Vacancies are found in local and national newspapers, especially The Guardian, in Museums Journal and on websites such as www.artjobster.com, www.artsculturemediajobs.com and www.artsjobsonline.com.

Education and Training

Art exhibition organisers often need a degree. This is normally in a relevant subject such as fine art, art history or archaeology.

For a degree, entry requirements are usually two A levels and five GCSE's (A*-C), or equivalent. Some may take a one-year Foundation Diploma in art and design as preparation for entry to an art- and design-related degree course. Applicants should check the entry requirements with individual universities. Those without the usual entry qualifications can take an Access course.

Some entrants also have a professional postgraduate qualification. These are available at universities and colleges throughout the UK. Applicants may need a degree (often a 2:1 or above) or acceptable equivalent qualifications or experience. Those working in public galleries may take museum studies qualifications, while those in galleries without permanent collections are likely to carry out specialist art research at postgraduate level.

Qualifications that may be useful include:

AS/A level art and design and applied art and design.

ABC Certificate in art, design and creative studies.

EDI National Award in community arts management.

OCR National Award, Certificate, Diploma and Extended Diploma in art and design.

BTEC National Award, Certificate and Diploma in art and design.

The Diploma in creative and media may also be relevant for this area of work.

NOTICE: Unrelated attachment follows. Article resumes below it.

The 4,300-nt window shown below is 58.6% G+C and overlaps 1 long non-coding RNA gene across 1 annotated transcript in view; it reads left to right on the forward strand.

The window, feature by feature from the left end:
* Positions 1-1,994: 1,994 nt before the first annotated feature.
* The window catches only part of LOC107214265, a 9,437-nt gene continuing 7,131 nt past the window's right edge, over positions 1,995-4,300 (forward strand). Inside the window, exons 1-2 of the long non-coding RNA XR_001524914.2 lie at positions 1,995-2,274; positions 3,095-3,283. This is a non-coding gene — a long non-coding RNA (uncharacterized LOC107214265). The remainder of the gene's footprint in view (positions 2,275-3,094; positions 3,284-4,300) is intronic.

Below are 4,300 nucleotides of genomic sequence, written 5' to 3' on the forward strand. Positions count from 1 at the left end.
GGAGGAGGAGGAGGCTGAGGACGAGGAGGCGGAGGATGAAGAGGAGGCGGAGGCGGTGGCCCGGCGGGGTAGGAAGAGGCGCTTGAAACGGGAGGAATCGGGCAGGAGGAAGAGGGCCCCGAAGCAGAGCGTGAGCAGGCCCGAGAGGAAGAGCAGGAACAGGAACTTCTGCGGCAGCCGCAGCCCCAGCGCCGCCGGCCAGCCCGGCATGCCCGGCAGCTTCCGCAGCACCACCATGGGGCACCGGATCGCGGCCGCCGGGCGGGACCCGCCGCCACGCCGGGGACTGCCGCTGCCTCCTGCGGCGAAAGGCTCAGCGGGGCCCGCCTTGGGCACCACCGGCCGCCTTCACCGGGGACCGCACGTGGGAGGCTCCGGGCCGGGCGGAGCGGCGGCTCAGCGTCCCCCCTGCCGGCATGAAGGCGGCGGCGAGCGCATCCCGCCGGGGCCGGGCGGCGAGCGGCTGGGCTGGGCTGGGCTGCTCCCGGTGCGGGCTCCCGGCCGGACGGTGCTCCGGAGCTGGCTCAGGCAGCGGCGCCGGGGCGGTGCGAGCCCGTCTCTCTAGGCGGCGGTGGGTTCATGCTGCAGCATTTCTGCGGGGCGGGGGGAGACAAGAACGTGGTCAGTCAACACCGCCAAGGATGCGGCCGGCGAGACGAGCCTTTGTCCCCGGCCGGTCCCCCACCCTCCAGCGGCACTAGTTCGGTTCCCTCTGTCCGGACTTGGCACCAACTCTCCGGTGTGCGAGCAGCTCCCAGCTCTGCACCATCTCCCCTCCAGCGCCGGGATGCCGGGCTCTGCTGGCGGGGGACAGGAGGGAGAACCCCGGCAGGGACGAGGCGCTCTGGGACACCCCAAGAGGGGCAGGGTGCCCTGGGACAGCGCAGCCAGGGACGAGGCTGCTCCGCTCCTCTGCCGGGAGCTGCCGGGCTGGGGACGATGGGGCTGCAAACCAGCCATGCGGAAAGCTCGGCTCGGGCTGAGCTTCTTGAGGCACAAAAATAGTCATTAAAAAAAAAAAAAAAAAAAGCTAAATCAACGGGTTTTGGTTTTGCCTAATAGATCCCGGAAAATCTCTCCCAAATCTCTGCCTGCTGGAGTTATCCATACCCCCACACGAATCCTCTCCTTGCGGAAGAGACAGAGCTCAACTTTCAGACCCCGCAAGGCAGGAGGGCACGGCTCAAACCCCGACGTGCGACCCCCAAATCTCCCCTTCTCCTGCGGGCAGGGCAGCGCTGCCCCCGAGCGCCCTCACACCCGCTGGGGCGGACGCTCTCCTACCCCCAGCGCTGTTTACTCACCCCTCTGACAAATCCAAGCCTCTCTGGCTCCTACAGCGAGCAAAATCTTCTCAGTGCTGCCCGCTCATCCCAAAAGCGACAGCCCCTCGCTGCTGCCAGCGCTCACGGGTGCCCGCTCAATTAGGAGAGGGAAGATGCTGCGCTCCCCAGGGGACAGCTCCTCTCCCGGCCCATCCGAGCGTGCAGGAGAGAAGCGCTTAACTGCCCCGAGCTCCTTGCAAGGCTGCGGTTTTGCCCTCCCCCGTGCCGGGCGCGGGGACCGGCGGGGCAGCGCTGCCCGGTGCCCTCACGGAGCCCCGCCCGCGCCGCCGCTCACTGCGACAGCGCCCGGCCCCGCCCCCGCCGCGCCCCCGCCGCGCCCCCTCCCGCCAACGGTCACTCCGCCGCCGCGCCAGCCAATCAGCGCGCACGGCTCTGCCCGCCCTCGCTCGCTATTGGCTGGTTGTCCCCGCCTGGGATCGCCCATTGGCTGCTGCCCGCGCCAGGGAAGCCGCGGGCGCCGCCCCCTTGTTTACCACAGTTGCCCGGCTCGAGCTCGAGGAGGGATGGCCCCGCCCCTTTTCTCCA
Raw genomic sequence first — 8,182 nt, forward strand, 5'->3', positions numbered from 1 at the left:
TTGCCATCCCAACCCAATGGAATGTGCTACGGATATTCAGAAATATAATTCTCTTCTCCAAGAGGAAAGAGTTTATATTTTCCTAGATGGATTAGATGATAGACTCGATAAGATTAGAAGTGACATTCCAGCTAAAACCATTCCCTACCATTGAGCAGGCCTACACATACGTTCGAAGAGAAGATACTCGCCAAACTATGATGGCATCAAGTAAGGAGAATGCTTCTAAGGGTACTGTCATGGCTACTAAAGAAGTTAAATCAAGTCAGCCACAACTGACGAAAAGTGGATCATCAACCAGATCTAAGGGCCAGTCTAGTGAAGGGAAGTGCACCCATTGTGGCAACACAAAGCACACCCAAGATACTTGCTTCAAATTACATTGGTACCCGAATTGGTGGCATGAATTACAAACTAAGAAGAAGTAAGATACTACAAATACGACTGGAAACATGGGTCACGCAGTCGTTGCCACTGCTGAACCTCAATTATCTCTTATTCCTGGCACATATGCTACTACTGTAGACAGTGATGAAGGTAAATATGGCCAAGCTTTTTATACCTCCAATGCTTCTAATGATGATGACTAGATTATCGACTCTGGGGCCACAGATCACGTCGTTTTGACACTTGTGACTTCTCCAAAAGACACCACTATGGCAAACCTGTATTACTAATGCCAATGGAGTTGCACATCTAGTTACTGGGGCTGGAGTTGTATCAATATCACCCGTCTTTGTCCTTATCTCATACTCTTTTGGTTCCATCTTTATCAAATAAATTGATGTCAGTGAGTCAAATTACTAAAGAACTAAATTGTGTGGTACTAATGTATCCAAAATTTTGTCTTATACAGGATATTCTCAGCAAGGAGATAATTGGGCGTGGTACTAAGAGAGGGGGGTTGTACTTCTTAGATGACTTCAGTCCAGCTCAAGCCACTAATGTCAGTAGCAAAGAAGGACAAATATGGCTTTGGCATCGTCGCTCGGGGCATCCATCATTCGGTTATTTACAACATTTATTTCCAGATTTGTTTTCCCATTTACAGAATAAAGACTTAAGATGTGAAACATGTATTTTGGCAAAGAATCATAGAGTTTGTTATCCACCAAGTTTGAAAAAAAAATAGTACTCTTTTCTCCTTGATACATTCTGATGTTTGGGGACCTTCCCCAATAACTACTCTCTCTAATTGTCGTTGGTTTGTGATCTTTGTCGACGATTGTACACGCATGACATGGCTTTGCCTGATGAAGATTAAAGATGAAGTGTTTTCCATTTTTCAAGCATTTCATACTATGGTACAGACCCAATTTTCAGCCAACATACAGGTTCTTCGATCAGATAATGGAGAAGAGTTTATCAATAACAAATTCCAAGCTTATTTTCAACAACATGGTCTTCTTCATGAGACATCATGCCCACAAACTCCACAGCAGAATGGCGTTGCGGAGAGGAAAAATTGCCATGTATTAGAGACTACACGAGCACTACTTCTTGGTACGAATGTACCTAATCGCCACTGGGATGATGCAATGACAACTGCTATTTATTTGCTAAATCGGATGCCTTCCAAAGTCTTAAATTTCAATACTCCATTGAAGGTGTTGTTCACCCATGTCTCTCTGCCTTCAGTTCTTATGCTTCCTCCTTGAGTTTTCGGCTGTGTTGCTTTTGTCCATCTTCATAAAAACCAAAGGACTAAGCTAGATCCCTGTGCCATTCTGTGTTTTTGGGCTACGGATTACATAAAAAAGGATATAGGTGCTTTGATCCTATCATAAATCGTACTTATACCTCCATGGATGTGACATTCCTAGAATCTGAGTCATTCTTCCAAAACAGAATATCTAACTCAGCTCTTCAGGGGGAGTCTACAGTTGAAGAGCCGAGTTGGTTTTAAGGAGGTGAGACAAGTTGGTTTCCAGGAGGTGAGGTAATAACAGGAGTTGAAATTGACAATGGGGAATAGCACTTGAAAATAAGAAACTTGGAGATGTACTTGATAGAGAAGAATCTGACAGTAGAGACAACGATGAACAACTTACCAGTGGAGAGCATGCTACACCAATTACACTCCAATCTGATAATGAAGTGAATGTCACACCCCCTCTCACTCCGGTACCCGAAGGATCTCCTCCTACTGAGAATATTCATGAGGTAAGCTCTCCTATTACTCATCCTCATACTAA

A Few More Exams You Might Need

Art exhibition organisers train on the job. Their employer may support them in attending short courses.

Art exhibition organisers may be able to study part time for postgraduate qualifications. They may also become members of professional organisations, including the Visual Arts and Galleries Association (VAGA) which offers Starting Out membership to those new to the profession.

NVQ's are available in cultural heritage at Level 4 and cultural heritage management at Level 5.

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Skills and Personal Qualities Needed

An art exhibition organiser needs to be:

  • Extremely well organised, with good project management skills.
  • Enthusiastic and knowledgeable about art.
  • Sensitive in handling and caring for artworks.
  • Good at communicating, in person and in writing.
  • Able to get on well with others and inspire them to contribute.
  • Visually imaginative, for planning exhibition layouts and producing marketing materials.
  • Creative.
  • Good at solving problems as they arise.
  • Aware of the special environmental conditions needed to protect some artworks, for example, subdued lighting and set temperatures.

Your Long Term Prospects

Except in large national galleries, it is often necessary to change jobs to progress. Art exhibition organisers may seek to move up to wider management roles within the organisation or move into curatorial, education or conservation roles.

Get Further Information

Arts Council England,
14 Great Peter Street, London SW1P 3NQ
Tel: 0845 300 6200
Websites: www.artscouncil.org.uk
and www.artsjobs.org.uk

Arts Marketing Association (AMA),
7a Clifton Court, Clifton Road, Cambridge CB1 7BN
Tel: 01223 578078
Website: www.a-m-a.org.uk

Association of Art Historians (AAH),
70 Cowcross Street, London EC1M 6EJ
Tel: 020 7490 3211
Website: www.aah.org.uk

Creative & Cultural Skills, Lafone House,
The Leathermarket, Weston Street, London SE1 3HN
Tel: 020 7015 1800
Websites: www.ccskills.org.uk
and www.creative-choices.co.uk

Museums Association,
24 Calvin Street, London E1 6NW
Tel: 020 7426 6910
Website: www.museumsassociation.org

Touring Exhibitions Group
Website: www.teg.org.uk